Thursday, August 28, 2014

Are You a Retard?

Amanda saying, "Hmm..."

Today I would like to address the label, "Retarded."  I have heard this misused twice in the past three days.  In both cases it was applied to my sister Amanda, who has Down's syndrome.  In the first instance, the word was used by a cousin (in-law) in a flustered attempt to define Amanda's "condition." She finally finished with, "Well, there are a lot of names you could call her, but she's a child!"

My response to that was, "There are a lot of names I could call you, too.  But she's an adult."

In the second, the label was used by the producer of the shows my dogs perform in (more accurately now described as, "my ex show producer") in an attempt to hurt my feelings and insult me.  The phrase was, "You're retarded, just like your sister."

My response to that one was, "Thank you."

Ignorance is found in all walks of life and in all professions.  I have experienced the gamut of reactions to Amanda, but the most offensive ones often are from people who I thought would know better. One Michigan library director said, "We have a coupla Down's Syndromes who work in the cafeteria." 

 Uhmmm... A couple of WHAT?  Excuse me?   And you work WHERE?!  I think the title of my next book should be, "I Am Not My Disability!"

I have friends who, when joking around, will say someone is, "retarded," or, "such a retard," and then they catch themselves, look at me and apologize.  The funny thing is, when it is used in this way, it doesn't even bother me.  I have never been hypersensitive about the label, "retarded."

The actual definition for "retarded" is, "Occurring or developing later than desired or expected; delayed."

To me, this would more accurately describe someone with a learning disability.  For instance, I could say that I myself am mathematically retarded.  Ironically, my cousin-in-law is apparently emotionally, certainly socially, and perhaps intellectually retarded.  The show producer is intellectually, emotionally and socially retarded.  And both, in terms of understanding disabilities, are suffering from educational retardation.

Amanda, on the other hand, has an extra chromosome.   She is academically as advanced as her chromosome collection will allow.  She is not "late" or "delayed" at all in her emotional, social and intellectual development.  Therefore, I can state pretty accurately that she is less of a retard than the three of us.

So, before you take offense to the word, "retarded," remember that it does have its applications.  The question is, is it being used correctly?  To muddle it over seems a good idea, because it might save you a knee-jerk reaction.  Or better yet, to use one of Amanda's catch phrases, "Think again!"


Tuesday, August 26, 2014

The North Side of Down

"There are two powers in the world; one is the sword and the other is the pen. There is a great competition and rivalry between the two. There is a third power stronger than both, that of the women."
- Muhammad Ali Jinnah
It has been a rough couple of years:  Rougher even than my divorce, or the subsequent foreclosure of my home.  What made the past few so difficult was the loss of my parents, magnetized by the suffering of my poor sister, Amanda.  She has Down's syndrome and became the object of a feud between two siblings vying for guardianship.  Amanda had made her choice, but the entire family was still dragged through an excruciating legal process that lasted for nearly two months, immediately following my Dad's death.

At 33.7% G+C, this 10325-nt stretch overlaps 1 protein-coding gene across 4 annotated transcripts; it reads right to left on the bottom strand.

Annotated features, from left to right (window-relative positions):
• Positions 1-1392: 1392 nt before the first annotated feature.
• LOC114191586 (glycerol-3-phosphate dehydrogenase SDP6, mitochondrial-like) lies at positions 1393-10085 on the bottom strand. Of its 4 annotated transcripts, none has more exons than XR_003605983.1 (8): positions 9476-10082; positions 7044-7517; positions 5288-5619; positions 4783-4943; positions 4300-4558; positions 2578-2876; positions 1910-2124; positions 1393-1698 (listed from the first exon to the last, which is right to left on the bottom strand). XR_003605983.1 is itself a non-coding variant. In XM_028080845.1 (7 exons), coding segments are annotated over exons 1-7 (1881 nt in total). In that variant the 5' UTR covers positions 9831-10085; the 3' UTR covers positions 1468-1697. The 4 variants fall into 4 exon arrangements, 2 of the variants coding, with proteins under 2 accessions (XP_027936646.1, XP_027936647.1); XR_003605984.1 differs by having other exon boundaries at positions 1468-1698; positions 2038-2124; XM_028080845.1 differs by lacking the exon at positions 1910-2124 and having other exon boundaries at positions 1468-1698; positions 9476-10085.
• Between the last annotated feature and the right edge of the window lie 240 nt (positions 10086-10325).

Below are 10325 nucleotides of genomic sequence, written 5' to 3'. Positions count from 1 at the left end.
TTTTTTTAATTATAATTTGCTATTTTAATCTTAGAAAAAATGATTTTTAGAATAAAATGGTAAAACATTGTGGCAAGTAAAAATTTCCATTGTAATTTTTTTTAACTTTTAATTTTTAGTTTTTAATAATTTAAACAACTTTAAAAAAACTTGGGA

During these weeks I devoted nearly all my time attempting to comfort and reassure her.  Though terribly depressed, grieving, confused and scared, she handled the situation with tremendous dignity.  She handled it better than I did.  I was furious.
Amanda is in her forties.  She spent her whole life living with my parents in the remote Northern Michigan village.  She was their buffer, their companion, their servant (often unwilling), and their endless source of entertainment.  Amanda is a brilliant wit and, since she is universally underestimated, her snappy one-liners can ambush the innocent bystander.
For instance:
Me: Did you have a good birthday?
Amanda: Yes.
Me: I would hope so. THREE birthday cakes, jeesh...
Amanda: Yeah. Tomorrow it's back to normal food. Snickers and Milky Way.

One thing Amanda and I have in common is that we both love to write.  During those terrible weeks in 2013, we found solace in sharing our thoughts, and putting words on paper.  Even then, I saw the start of a book happening.  We were living it.  Every day that we were together, we made notes.  Often Amanda would initiate these sessions by saying, "Let's work on our book."

It brought tremendous comfort to both of us.  Now I am finding that most memoirs having to do with Down's syndrome are about babies, written by the parents...  People reeling from the reality of how their life will never be the same, and not in ways they expected.  But Amanda's story is one of later years, and hopefully will serve as a warning to folks about getting their affairs in order.  I hope that this story will spring from the ashes and help someone. 

The manuscript is in the final editing stages now; our story is told.  We are searching for a publisher, but teetering on the brink of indecision, as there are so many self-publishing options available.  Please follow us on Facebook for regular updates.

THE NORTH SIDE OF DOWN will describe, as no other book has, what life is like growing up with someone with Down's syndrome. It will show how sometimes those with the softest voice have the most to say. It will show how appearances can deceive, not only in those who seem simple, but in those who seem the most loyal. It will examine how the legal system can paralyze a disabled person in the wake of the loss of a guardian. Perhaps most importantly, it explains the concept of true forgiveness.